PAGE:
Pompeo declines to reaffirm Trump commitment to two-state solution

In a four minutes exchange between Senator Tim Kaine (D-VA) and Secretary Pompeo, the two argued about the prospects of an upcoming peace process between Israel and the Palestinians.

By OMRI NAHMIAS
April 13, 2019 22:33
3 minute read.
U.S. Secretary of State Pompeo listens during the news conference in Reykjavik

U.S. Secretary of State Pompeo listens during the news conference in Reykjavik. (photo credit: ASGEIR ASGEIRSSON/REUTERS)

 
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WASHINGTON – US Secretary of State Mike Pompeo refused to endorse a two-state solution to the Israeli-Palestinian conflict. During a Senate Foreign Relations Committee hearing on Wednesday regarding the State Department 2020 budget request, Pompeo expressed hope that the upcoming peace plan would create the conditions in which Israelis and Palestinians could solve the conflict, but did not provide any specifics.

In a four-minute exchange between Sen. Tim Kaine (D-Virginia) and Pompeo, the two argued about the prospects of an upcoming peace process between Israel and the Palestinians. Kaine pressured Pompeo to declare the US official position is still to back the two-state solution, but Pompeo declined to give a definite answer.

“I want to ask you about what US policy is right now,” said Kaine. “Would we support annexation of the West Bank? Do we oppose it? Are we indifferent to whether that happened?”

Responded Pompeo: “We are now working with many parties to share what our vision [is] as to how to resolve this problem,” adding that “for decades, there had been all these wonderful experts that have tried to resolve this crisis in the Middle East, the conflict between Israel and the Palestinian people, and they have each failed. So the old set of ideas aren’t worth retreading. They have simply not succeeded. We are hopeful that our vision, our ideas about what this might look like, how we might proceed to do that, will create the conditions where the Israelis and the Palestinians can resolve this.”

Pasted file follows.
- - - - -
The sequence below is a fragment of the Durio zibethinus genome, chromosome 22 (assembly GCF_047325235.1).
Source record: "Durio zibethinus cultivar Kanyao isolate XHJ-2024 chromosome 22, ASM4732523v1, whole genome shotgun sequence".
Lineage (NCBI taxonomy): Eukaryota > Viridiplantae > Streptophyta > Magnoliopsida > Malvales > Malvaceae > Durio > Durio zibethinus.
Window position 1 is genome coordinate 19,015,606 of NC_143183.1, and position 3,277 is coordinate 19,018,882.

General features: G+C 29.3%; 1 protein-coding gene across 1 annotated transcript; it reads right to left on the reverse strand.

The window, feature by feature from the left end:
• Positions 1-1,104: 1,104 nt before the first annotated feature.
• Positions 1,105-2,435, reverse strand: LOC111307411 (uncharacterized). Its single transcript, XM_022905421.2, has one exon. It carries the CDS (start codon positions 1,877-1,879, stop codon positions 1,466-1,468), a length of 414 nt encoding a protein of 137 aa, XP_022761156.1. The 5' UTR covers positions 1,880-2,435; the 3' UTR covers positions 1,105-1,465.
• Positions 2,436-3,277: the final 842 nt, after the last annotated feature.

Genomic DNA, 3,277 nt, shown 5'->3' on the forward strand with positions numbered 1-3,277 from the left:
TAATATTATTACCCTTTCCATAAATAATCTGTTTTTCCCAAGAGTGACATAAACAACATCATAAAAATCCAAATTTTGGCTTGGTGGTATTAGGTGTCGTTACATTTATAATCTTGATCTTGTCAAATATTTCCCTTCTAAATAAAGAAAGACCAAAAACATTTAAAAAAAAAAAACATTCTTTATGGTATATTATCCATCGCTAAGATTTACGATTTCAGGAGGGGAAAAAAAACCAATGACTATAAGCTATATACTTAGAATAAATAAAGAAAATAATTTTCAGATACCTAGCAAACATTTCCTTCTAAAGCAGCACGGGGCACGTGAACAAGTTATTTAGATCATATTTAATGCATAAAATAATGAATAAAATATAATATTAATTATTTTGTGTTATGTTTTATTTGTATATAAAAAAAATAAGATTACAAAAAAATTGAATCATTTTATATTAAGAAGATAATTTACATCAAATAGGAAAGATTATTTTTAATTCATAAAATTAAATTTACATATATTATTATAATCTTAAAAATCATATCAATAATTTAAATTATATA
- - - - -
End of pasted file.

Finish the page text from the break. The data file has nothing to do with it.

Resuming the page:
When Kaine asked Pompeo whether he believes that the two-state solution falls into the category of “old ideas,” the secretary of state replied: “It’s certainly been an idea that’s been around a long time, senator. I would argue that millions of man-hours have been spent to try and build out a two-state solution. It hasn’t worked to date. It may work this afternoon, but it hasn’t.”

Kaine tried again, and asked Pompeo if there was a change in US policy.

“You can probably ask 15 other different ways, too, senator,” said Pompeo. “I think ultimately the individuals in the region will sort this out. We want good things for the Palestinians.”


AIPAC tweeted at on Wednesday that "Once again, Israel has demonstrated through the ballot box that it is a vibrant democracy with a wide diversity of views and robust citizen involvement. We congratulate @IsraeliPM @netanyahu and all the newly elected members of the Knesset."


Jason Greenblatt tweeted on Wednesday night, "Congratulations to Bibi @Netanyahu on the results of the Israeli election. Thanks to @POTUS, the bond between our two countries has never been stronger!"

Prime Minister Benjamin Netanyahu said in interviews during the last days of his reelection campaign that he will consider annexing parts of the West Bank after the elections. The White House remained silent on that issue so far.


Last week, Secretary of State, Mike Pompeo, refused to endorse a two-state solution to the Israeli-Palestinian conflict. During a Senate Foreign Relations committee hearing Wednesday regarding the State Department 2020 budget request, Pompeo expressed hope that the upcoming peace plan would create the conditions in which Israelis and Palestinians could solve the conflict but did not provide any specifics. 


In a four minutes exchange between Senator Tim Kaine (D-VA) and Secretary Pompeo, the two argued about the prospects of an upcoming peace process between Israel and the Palestinians. Senator Kaine Pressured Pompeo to say if the US official position is still to back the two-state solution, but Pompeo declined to give a definite answer.

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